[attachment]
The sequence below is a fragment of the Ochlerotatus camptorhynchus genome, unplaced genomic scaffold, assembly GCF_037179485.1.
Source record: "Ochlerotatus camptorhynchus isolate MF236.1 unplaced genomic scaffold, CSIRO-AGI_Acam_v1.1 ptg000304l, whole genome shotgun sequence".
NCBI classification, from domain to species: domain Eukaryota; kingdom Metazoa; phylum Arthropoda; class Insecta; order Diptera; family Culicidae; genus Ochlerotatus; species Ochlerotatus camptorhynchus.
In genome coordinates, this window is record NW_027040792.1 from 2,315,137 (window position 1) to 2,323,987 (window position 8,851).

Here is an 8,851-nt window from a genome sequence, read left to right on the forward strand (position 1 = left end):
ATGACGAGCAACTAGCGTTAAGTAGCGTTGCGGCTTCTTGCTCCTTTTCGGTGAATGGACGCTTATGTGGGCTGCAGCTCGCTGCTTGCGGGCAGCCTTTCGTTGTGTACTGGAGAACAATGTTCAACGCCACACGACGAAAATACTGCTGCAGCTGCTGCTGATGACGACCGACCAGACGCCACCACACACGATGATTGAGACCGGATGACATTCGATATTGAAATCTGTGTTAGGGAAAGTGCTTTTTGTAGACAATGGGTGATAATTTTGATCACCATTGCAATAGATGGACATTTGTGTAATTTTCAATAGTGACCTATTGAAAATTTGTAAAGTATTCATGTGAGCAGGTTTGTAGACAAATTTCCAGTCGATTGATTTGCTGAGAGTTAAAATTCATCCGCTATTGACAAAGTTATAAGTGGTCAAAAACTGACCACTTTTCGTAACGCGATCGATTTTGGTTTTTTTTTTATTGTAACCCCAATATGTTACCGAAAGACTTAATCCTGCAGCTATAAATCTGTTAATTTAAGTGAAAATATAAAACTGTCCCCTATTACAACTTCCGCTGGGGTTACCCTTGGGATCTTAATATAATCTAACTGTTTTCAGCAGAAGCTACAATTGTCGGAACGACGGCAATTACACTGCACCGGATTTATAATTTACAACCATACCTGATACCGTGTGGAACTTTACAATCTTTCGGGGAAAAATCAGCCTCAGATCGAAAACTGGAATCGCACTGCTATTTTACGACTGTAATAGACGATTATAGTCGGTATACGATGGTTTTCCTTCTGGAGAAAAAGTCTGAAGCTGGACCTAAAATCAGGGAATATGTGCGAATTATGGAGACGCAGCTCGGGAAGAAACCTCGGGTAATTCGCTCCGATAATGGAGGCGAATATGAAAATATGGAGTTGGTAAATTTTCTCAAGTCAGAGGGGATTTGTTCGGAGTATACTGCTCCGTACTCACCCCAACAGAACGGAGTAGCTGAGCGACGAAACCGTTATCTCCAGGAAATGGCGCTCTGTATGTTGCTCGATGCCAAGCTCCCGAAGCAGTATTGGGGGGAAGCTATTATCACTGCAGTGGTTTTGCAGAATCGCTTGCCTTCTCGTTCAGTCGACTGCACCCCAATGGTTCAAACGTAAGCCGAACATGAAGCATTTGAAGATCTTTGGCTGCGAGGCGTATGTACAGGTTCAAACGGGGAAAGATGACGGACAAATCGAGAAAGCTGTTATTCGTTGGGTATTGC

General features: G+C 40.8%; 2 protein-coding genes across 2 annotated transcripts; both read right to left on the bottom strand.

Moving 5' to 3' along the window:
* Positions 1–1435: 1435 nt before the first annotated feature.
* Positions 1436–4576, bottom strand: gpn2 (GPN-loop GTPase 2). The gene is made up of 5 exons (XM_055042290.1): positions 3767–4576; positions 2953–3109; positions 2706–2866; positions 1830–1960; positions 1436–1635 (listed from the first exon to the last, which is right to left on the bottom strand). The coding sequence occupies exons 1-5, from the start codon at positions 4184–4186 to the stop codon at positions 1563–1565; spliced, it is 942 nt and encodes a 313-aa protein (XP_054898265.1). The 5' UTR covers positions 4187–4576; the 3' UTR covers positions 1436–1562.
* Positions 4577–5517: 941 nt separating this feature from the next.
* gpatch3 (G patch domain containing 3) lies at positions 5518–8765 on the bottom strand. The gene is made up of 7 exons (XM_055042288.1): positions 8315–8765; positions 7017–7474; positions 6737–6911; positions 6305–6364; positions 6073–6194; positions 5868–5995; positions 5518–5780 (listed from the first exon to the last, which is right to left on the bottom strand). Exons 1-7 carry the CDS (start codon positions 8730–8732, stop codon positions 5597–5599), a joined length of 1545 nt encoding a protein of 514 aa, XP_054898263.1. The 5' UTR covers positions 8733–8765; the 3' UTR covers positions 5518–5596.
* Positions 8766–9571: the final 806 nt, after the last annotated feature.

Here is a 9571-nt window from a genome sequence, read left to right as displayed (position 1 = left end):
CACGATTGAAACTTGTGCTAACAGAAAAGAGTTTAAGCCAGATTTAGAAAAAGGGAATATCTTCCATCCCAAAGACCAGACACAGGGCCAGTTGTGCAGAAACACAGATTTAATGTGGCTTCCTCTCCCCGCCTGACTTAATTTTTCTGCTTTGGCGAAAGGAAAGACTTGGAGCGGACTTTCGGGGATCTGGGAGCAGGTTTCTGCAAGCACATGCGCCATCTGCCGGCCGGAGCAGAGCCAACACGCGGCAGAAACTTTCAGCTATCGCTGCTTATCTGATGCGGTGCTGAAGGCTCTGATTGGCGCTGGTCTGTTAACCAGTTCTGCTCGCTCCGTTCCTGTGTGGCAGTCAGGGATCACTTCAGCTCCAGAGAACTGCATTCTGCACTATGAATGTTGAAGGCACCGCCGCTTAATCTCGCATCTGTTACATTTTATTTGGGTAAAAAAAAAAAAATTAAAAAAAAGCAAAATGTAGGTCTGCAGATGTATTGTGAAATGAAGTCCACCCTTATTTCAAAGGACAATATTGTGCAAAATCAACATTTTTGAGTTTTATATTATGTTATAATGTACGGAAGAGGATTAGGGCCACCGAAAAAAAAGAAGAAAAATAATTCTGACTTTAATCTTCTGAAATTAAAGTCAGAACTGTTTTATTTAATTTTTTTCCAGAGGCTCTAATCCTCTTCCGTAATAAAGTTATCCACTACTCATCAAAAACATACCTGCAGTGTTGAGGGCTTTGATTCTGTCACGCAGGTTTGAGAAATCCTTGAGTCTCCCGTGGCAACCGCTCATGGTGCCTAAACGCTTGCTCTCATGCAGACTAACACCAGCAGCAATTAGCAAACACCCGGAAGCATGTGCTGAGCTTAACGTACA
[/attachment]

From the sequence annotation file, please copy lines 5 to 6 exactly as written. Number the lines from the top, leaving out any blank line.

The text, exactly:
Here is an 8,851-nt window from a genome sequence, read left to right on the forward strand (position 1 = left end):
ATGACGAGCAACTAGCGTTAAGTAGCGTTGCGGCTTCTTGCTCCTTTTCGGTGAATGGACGCTTATGTGGGCTGCAGCTCGCTGCTTGCGGGCAGCCTTTCGTTGTGTACTGGAGAACAATGTTCAACGCCACACGACGAAAATACTGCTGCAGCTGCTGCTGATGACGACCGACCAGACGCCACCACACACGATGATTGAGACCGGATGACATTCGATATTGAAATCTGTGTTAGGGAAAGTGCTTTTTGTAGACAATGGGTGATAATTTTGATCACCATTGCAATAGATGGACATTTGTGTAATTTTCAATAGTGACCTATTGAAAATTTGTAAAGTATTCATGTGAGCAGGTTTGTAGACAAATTTCCAGTCGATTGATTTGCTGAGAGTTAAAATTCATCCGCTATTGACAAAGTTATAAGTGGTCAAAAACTGACCACTTTTCGTAACGCGATCGATTTTGGTTTTTTTTTTATTGTAACCCCAATATGTTACCGAAAGACTTAATCCTGCAGCTATAAATCTGTTAATTTAAGTGAAAATATAAAACTGTCCCCTATTACAACTTCCGCTGGGGTTACCCTTGGGATCTTAATATAATCTAACTGTTTTCAGCAGAAGCTACAATTGTCGGAACGACGGCAATTACACTGCACCGGATTTATAATTTACAACCATACCTGATACCGTGTGGAACTTTACAATCTTTCGGGGAAAAATCAGCCTCAGATCGAAAACTGGAATCGCACTGCTATTTTACGACTGTAATAGACGATTATAGTCGGTATACGATGGTTTTCCTTCTGGAGAAAAAGTCTGAAGCTGGACCTAAAATCAGGGAATATGTGCGAATTATGGAGACGCAGCTCGGGAAGAAACCTCGGGTAATTCGCTCCGATAATGGAGGCGAATATGAAAATATGGAGTTGGTAAATTTTCTCAAGTCAGAGGGGATTTGTTCGGAGTATACTGCTCCGTACTCACCCCAACAGAACGGAGTAGCTGAGCGACGAAACCGTTATCTCCAGGAAATGGCGCTCTGTATGTTGCTCGATGCCAAGCTCCCGAAGCAGTATTGGGGGGAAGCTATTATCACTGCAGTGGTTTTGCAGAATCGCTTGCCTTCTCGTTCAGTCGACTGCACCCCAATGGTTCAAACGTAAGCCGAACATGAAGCATTTGAAGATCTTTGGCTGCGAGGCGTATGTACAGGTTCAAACGGGGAAAGATGACGGACAAATCGAGAAAGCTGTTATTCGTTGGGTATTGC